I told them to be off the premises at once, offering to take the summons, and give a receipt for it, but they now saw that they had made a mistake in trying to bully me, and made off at once. Mark, the sequel. The day before the case was fixed on for hearing, I sent off the moonshee, who was a witness of my own, and his evidence was necessary to my proving my case. I supplied him with travelling expenses, and he started. On his way to the Court he had to pass the thanna, or police-station. The police were on the watch. He was seized as he passed. He was confined all that night and all the following day. For want of his evidence I lost my case, and having thus achieved one part of their object to pay me off, they let my moonshee go, after insult and abuse, and with threats of future vengeance should he ever dare to thwart or oppose them. This was pretty "hot" you think, but it was not all. Fearing my complaint to the superintendent or to the authorities might get them into trouble, they laid a false charge against me, that 1 had obstructed them in the discharge of their duty, that I had showered abuse on them, used threatening language, and insulted the majesty of the law by tearing up and spitting upon the respected summons of Her Majesty. On this complaint I was accordingly summoned into Purneah. The charge was a tissue of the most barefaced lies, but I had to ride fifty-four miles in the burning sun, ford several rivers, and undergo much fatigue and discomfort. My work was of course seriously interfered with. I had to take in my assistant as witness, and one or two of the servants who had been present. I was put to immense trouble, and no little expense, to say nothing of the indignation which 1 naturally felt, and all because. I had set my face against a well-known evil, and was determined not to submit to impudent extortion. Of course the case broke down. They contradicted themselves in almost every particular. The second constable indeed admitted that I had offered them a letter to the magistrate, and had not moved out of the verandah during the colloquy. I was honourably acquitted, and had the satisfaction of seeing the lying rascals put into the dock by the indignant magistrate and prosecuted summarily for getting up a false charge and giving false evidence. It was a lesson to the police in those parts, and they did not dare to trouble me much afterwards; but it is only one instance out of hundreds I could give, and which every planter has witnessed, of the barefaced audacity, the shameless extortion, the unblushing lawlessness of the rural police of India.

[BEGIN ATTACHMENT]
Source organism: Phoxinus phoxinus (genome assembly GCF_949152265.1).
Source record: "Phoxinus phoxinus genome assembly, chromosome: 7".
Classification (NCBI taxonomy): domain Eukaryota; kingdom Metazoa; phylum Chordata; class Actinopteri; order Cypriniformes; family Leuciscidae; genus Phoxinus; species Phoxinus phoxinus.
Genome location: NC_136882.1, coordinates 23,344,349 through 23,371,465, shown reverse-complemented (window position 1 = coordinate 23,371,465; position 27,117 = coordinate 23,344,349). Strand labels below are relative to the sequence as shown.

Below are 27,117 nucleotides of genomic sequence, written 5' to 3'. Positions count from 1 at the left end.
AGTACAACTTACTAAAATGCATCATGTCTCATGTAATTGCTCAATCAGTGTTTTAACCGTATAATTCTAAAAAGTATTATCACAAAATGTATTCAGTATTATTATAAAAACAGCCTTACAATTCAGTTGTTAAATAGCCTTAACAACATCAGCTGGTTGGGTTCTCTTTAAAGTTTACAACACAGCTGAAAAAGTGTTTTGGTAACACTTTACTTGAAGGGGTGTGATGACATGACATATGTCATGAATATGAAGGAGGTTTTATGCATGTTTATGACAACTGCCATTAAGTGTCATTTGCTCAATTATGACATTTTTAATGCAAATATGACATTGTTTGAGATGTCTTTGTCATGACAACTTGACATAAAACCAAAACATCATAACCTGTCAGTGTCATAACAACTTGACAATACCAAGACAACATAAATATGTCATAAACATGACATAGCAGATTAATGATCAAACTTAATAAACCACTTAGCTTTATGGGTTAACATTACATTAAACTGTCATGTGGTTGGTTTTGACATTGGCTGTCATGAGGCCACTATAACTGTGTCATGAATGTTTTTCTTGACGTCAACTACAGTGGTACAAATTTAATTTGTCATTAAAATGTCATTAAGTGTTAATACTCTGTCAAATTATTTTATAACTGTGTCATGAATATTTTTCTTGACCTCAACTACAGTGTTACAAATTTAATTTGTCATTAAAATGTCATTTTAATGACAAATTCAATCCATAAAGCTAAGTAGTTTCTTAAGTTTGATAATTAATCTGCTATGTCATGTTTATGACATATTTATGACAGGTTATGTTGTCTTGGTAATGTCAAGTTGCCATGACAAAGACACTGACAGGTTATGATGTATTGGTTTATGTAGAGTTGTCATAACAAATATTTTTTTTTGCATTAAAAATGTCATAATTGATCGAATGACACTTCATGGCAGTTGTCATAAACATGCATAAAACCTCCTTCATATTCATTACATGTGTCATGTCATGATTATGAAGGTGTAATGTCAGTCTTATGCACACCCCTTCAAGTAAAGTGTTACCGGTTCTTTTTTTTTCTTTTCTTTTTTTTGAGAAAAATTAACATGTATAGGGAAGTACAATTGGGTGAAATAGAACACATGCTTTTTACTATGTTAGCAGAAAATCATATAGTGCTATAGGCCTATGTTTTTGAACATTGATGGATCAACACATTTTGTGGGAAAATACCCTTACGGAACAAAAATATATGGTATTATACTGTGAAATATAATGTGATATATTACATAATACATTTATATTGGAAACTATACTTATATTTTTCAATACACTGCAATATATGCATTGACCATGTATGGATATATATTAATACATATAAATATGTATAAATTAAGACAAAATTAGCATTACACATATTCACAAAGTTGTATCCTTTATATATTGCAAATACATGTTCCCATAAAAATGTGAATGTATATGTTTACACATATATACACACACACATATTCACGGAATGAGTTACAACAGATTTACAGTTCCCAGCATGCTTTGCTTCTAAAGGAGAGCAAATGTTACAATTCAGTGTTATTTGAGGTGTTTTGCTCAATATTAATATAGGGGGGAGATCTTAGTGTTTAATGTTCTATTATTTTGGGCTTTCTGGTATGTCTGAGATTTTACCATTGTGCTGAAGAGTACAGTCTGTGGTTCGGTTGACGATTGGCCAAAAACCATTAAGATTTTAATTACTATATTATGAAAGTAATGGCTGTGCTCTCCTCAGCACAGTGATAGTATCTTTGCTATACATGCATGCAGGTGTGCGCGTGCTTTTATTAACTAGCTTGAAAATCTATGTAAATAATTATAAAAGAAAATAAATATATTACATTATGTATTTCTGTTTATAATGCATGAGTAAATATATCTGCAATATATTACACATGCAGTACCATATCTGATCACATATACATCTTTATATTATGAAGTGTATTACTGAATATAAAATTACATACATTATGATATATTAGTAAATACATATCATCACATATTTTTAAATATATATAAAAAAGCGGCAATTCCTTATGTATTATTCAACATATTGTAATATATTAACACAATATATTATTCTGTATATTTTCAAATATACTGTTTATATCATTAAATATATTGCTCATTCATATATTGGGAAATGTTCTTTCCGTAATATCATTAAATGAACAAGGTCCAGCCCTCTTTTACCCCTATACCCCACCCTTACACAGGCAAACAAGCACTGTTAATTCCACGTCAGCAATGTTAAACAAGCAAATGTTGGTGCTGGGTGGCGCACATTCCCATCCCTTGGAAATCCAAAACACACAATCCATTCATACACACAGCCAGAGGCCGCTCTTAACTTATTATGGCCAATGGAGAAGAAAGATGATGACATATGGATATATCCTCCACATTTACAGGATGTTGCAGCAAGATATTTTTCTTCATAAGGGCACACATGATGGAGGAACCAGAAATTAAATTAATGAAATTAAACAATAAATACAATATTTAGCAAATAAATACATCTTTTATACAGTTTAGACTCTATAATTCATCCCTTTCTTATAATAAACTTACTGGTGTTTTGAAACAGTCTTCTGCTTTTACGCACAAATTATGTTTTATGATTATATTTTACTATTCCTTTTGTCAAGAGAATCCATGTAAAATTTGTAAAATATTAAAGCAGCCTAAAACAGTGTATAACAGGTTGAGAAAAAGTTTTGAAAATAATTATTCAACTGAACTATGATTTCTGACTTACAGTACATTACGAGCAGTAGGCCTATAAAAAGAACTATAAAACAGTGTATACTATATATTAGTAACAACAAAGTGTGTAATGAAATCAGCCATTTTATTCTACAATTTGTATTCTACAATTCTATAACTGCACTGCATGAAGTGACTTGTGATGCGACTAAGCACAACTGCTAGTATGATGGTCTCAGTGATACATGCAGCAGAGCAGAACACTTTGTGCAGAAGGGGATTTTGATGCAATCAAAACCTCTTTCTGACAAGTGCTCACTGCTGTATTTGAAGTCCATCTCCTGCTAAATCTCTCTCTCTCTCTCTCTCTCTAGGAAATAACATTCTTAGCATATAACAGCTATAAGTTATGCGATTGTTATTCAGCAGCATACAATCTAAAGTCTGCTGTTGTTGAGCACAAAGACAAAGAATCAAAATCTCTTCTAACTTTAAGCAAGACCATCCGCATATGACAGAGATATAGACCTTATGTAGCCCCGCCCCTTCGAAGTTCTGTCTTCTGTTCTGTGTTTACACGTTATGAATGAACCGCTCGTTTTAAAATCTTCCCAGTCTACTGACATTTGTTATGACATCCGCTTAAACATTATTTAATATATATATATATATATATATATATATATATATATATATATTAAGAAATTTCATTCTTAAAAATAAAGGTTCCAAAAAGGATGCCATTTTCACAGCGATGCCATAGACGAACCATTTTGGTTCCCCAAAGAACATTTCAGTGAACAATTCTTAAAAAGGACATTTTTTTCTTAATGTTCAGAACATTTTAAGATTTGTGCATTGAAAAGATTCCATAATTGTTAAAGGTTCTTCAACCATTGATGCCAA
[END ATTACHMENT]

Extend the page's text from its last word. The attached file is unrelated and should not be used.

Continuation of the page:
It is a gigantic evil, but surely not irremediable. By adding more European officers to the force; by educating the people and making them more intelligent, independent, and self-reliant, much may be done to abate the evil, but at present it is admittedly a foul ulcer on the administration of justice under our rule. The menial who serves a summons, gets a decree of Court to execute, or is entrusted with any order of an official nature, expects to be bribed to do liis duty. If be does not get his fee, he will throw such impediments in the way, raise such obstacles, and fashion such delays, that he completely foils every effort to procure justice through a legal channel. No wonder a native hates our English Courts. Our English officials, let it be plainly understood, are above suspicion. It needs not my poor 'testimony to uphold their character for high honour, loyal integrity, and zealous eagerness to "do justly and to walk uprightly." They are unwearied in their efforts to get at truth, and govern wisely; but our system of law is totally unsuited for Orientals. It is made a medium for chicanery anil trickery of the most atrocious form. Most of the native underlings are utterly venal and corrupt. Increased pay does not mean decrease of knavery. Cheating, and lying and taking bribes, and abuse of authority are ingrained into their very souls; and all the cut and dry formulas of namby-pamby pliilanthropists, the inane maunderings of stay-at-home sentimentalists, the wise saws of self-opinionated theorists, who know nothing of the Hindoo as he really shows himself to us in daily and hourly contact with him, will ever persuade me that native, as opposed to English, rule would be productive of aught but burning oppression and shameless venality, or would end in anything but anarchy and chaos.